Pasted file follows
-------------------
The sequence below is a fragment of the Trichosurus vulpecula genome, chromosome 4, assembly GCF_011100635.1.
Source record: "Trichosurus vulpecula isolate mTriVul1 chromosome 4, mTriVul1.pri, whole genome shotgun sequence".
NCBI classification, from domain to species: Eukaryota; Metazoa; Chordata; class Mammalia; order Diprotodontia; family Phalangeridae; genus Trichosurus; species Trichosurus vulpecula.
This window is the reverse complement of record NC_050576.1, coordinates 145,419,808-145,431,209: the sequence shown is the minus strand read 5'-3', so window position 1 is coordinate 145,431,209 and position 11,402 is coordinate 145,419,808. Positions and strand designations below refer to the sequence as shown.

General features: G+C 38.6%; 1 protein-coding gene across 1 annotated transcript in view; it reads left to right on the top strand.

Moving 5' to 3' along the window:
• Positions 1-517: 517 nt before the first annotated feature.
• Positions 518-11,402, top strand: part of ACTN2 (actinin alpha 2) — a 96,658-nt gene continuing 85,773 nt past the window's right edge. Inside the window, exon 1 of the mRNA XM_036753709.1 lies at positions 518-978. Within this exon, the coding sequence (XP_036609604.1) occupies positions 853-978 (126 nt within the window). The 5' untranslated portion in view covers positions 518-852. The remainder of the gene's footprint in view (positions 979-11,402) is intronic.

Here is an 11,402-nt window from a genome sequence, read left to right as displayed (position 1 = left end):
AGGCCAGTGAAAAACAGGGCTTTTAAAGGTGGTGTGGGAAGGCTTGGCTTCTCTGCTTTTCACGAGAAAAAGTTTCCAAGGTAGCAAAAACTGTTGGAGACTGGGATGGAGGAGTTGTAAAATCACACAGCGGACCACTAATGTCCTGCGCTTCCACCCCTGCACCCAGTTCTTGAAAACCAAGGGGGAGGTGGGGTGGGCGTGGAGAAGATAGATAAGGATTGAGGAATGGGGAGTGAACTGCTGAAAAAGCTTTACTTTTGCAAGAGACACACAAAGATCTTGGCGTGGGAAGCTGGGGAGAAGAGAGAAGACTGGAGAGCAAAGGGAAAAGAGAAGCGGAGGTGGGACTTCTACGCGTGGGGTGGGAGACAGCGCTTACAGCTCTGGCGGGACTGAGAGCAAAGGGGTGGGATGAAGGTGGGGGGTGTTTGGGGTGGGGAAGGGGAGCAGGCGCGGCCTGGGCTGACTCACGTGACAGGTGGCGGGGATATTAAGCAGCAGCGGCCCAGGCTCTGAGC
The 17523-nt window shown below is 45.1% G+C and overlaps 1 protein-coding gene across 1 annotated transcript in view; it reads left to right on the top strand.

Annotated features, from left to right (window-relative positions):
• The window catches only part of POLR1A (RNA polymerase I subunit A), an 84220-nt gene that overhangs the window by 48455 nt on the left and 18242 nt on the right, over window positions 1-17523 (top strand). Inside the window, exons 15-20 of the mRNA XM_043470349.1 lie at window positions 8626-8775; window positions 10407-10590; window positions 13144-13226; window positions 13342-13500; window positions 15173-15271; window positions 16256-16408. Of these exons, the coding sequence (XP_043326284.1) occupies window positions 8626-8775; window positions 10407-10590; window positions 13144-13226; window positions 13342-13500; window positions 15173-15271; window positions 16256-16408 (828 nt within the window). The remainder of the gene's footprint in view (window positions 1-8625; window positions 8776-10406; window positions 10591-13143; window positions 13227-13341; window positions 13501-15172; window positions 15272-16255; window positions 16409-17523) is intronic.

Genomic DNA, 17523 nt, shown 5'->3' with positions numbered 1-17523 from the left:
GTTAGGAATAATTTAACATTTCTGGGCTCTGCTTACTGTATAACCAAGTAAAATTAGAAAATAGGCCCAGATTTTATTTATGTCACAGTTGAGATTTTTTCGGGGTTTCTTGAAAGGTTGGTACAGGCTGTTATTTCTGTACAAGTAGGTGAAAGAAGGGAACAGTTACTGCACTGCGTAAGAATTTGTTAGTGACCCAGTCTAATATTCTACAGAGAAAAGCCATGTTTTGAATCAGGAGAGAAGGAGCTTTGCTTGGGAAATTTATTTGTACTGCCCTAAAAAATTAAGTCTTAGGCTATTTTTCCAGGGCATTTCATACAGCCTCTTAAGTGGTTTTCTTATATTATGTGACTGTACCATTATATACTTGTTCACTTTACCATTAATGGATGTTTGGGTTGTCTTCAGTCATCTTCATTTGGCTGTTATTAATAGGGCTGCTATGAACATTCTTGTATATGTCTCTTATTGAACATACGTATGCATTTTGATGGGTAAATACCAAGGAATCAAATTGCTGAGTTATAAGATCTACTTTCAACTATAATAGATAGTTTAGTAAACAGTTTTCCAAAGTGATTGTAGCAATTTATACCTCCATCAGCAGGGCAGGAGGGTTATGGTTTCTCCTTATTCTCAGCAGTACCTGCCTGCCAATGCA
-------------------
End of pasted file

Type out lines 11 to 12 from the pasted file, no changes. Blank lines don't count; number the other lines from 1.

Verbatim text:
The 17523-nt window shown below is 45.1% G+C and overlaps 1 protein-coding gene across 1 annotated transcript in view; it reads left to right on the top strand.

Annotated features, from left to right (window-relative positions):